Leaving Cities & Cities Behind
We’re a teensy bit late on publishing Molly’s touching article exploring GOODBYE: our apologies! Please read and enjoy!
How do you say goodbye to your home? Do you do it piece by piece, reliving each memory, each face of every friend, each sunset you watched and then let it go? Do you walk the cobblestone street down to the ocean and say farewell to each grain of sand on the beach before you’re ready to leave? Do you cry or do you put all your emotions in a box and seal it up for the plane ride before you carefully crack it open to process?
Maybe you’re happy to leave? Maybe it was a home that was hard and painful and had bad memories? Do you relish every moment of packing up that life and putting it away so you can start fresh in a new place? Is it a celebration, for every minute that passes means you’re closer to getting away?
I don’t know how to hold every memory from every city in my mind. I’m slowly forgetting sunsets and words and faces from the places I’ve held so close to my heart. I’m forgetting things like the beaches in Costa Rica, Jacó and Manuel Antonio, we’d take the bus to on weekends. Or the smiling faces of the Peruvian women who all treated me like their own daughter. In the moment I don’t think about the future, about where I’ll be living or what my life will look like. My mind practices the process of letting go, adapting to change and saying goodbye continuously.
How do you enter a new stage of life holding onto the past while trying to assimilate into a new culture and a new version of you?
I’m no longer surrounded by international students from the international schools in Perú and Costa Rica that I was shuffled between for years. I no longer have conversations with peers about which airline is the best to fly on or which country has the tastiest food. I’m not sure how to merge my worlds. The worlds of cooking gallo pinto for comfort food while simultaneously missing the lakes of Minnesota. Of wanting to greet everyone with a kiss like in Perú but feeling held back by the cultural norms of America. Of feeling at home in a Latin American culture while holding an American passport. My heart longs to be back in a foreign country where I don’t know the customs or the language fluently. I feel lost in a place where it looks like I belong yet feel like a foreigner. I feel alienated in conversations at a table where everyone speaks the same language as me.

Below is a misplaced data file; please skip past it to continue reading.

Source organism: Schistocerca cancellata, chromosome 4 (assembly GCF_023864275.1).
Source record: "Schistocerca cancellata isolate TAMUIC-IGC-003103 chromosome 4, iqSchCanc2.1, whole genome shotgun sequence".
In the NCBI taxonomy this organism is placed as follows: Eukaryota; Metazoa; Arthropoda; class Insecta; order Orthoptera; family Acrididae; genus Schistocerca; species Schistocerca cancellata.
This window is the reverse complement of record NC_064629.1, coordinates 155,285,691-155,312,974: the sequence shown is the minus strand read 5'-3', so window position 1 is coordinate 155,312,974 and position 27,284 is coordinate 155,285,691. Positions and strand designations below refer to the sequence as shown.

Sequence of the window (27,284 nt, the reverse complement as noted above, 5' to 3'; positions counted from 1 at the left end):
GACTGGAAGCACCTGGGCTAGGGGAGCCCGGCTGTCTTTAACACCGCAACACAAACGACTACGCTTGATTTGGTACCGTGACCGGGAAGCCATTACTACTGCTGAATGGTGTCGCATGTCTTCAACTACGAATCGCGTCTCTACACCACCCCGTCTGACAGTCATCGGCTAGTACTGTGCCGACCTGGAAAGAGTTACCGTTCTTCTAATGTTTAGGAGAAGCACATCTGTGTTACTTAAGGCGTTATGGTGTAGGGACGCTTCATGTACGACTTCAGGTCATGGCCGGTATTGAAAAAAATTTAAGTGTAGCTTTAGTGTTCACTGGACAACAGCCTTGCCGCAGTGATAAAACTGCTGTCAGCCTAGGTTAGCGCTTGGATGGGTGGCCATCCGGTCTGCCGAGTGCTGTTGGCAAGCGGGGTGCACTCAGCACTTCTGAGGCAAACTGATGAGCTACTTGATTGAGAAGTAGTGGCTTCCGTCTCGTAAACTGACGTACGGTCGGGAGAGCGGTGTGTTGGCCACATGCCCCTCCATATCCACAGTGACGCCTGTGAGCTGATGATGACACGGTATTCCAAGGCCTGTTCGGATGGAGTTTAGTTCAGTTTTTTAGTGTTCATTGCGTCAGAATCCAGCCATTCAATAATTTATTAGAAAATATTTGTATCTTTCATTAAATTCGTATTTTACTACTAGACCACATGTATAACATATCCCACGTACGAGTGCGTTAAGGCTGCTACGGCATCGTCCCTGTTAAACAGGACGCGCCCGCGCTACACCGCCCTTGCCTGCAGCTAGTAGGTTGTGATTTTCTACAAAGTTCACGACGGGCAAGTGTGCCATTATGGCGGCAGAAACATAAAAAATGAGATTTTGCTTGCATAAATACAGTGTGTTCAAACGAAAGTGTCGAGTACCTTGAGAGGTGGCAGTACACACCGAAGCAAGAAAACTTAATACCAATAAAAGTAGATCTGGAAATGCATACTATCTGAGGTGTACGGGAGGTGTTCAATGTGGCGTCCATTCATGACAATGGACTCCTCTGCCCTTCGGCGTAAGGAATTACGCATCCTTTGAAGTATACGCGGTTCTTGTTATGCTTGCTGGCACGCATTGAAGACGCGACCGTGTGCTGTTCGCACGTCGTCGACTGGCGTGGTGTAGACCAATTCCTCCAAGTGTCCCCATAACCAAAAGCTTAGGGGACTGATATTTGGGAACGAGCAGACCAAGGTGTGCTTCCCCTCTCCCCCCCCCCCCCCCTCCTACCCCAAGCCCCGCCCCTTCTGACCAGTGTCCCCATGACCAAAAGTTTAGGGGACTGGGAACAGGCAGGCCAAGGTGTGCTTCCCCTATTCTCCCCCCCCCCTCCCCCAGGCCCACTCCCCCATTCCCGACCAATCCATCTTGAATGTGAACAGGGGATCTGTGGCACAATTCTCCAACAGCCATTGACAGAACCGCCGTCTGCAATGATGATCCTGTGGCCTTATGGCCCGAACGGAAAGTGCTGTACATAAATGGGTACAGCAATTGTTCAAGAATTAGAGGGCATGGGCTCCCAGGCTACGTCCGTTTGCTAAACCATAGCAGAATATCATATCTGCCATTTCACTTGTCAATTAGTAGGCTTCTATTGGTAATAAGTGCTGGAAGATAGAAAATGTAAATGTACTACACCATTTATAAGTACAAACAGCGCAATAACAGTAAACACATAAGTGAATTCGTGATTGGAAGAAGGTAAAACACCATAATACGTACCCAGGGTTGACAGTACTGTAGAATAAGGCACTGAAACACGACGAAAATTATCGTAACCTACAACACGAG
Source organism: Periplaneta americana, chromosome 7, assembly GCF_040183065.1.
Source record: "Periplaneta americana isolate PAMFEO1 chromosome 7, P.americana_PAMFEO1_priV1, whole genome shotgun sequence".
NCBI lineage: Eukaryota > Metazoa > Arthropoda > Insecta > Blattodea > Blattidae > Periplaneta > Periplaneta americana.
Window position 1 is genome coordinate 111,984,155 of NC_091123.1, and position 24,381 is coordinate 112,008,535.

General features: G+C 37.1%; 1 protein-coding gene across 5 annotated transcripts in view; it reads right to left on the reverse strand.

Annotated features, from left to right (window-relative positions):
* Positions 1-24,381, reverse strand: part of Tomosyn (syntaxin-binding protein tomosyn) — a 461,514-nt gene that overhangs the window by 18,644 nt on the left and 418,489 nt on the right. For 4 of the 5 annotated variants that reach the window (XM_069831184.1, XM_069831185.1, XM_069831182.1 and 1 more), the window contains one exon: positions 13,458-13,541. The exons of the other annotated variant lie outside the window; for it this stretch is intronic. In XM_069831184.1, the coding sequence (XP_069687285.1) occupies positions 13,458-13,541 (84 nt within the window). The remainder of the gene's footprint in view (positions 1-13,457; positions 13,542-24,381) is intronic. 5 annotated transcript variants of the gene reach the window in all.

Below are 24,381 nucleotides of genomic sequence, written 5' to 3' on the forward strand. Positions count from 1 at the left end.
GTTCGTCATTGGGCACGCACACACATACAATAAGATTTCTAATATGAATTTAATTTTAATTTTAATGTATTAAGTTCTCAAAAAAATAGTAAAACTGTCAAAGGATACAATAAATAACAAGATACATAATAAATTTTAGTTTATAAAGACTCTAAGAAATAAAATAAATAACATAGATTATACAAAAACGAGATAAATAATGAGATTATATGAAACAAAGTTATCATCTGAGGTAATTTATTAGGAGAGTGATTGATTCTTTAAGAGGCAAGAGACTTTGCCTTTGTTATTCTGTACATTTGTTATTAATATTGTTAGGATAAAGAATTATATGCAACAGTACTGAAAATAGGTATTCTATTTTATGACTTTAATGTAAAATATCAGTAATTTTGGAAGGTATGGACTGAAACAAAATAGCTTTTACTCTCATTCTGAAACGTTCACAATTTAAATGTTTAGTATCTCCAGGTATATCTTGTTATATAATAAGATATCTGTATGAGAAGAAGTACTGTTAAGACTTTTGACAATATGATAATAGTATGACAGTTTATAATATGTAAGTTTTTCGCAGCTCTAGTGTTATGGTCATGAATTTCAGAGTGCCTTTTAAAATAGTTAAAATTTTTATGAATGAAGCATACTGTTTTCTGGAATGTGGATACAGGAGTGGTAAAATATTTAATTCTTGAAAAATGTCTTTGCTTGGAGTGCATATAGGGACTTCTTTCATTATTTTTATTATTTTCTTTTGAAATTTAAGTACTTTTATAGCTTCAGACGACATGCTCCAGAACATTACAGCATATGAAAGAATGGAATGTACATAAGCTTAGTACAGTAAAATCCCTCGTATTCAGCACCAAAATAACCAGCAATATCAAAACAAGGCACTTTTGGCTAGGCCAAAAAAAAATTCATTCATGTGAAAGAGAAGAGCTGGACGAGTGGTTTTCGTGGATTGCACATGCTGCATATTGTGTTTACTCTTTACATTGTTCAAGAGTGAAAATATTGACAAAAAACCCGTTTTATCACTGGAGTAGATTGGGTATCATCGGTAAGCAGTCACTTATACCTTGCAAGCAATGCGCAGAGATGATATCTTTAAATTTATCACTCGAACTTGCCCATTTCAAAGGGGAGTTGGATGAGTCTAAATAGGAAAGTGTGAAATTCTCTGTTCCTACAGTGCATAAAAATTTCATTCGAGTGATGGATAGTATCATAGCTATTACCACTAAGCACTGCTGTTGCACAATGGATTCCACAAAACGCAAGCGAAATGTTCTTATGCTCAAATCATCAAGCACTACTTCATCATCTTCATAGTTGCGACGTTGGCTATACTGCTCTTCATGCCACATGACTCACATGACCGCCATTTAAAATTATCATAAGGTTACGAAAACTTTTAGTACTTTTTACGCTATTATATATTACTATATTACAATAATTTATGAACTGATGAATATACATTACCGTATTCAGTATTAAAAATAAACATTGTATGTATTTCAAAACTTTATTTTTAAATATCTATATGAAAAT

How do you let go of your homes and embrace a new one? Do you cling to the past like I do?
The people that made up my everyday are now the ones who are married and seem to have moved on from this global nomad life we called normal. I feel like the only one that isn’t willing to settle down and is resisting a “normal” life. I don’t want stability. I don’t want to be comfortable.
Will we ever find a city that we can call home or will part of us always feel the pull of going somewhere new?
Maybe you are like me and think that it is easier to keep moving and be the one to leave rather than having someone close to you leave first. I don’t know how to live with all my memories of all my homes mixing together. Sometimes it seems overwhelming and I wish I could answer the question “Where are you from?” in one simple word. But this is not my reality. I remember that I truly loved the way I grew up and all the cities we called home.
How do you say goodbye to your home? Do you retrace your steps to all your favorite places? Do you make a playlist of all the songs you listened to in that city? Do you cry on the plane as you take off for the last time, seeing your home from the clouds and wishing you were mingling with the ant-sized people below?
Is it bittersweet? Maybe you are happy and sad to leave all at the same time? Do you grieve the places that were full of laughter while also being excited about the new places you’ll discover?
I feel like I’ve held onto some places and let go of others. I let go of the house on 39th Avenue in Minnesota so easily that it’s almost forgotten. But I have yet to erase the image of the sky in Lima turning to a hazy yellow when the sun sets from the sea of scattered street lights covering the city. Some were hard, others not so much. Then there are the homes that I still wake up longing to return to.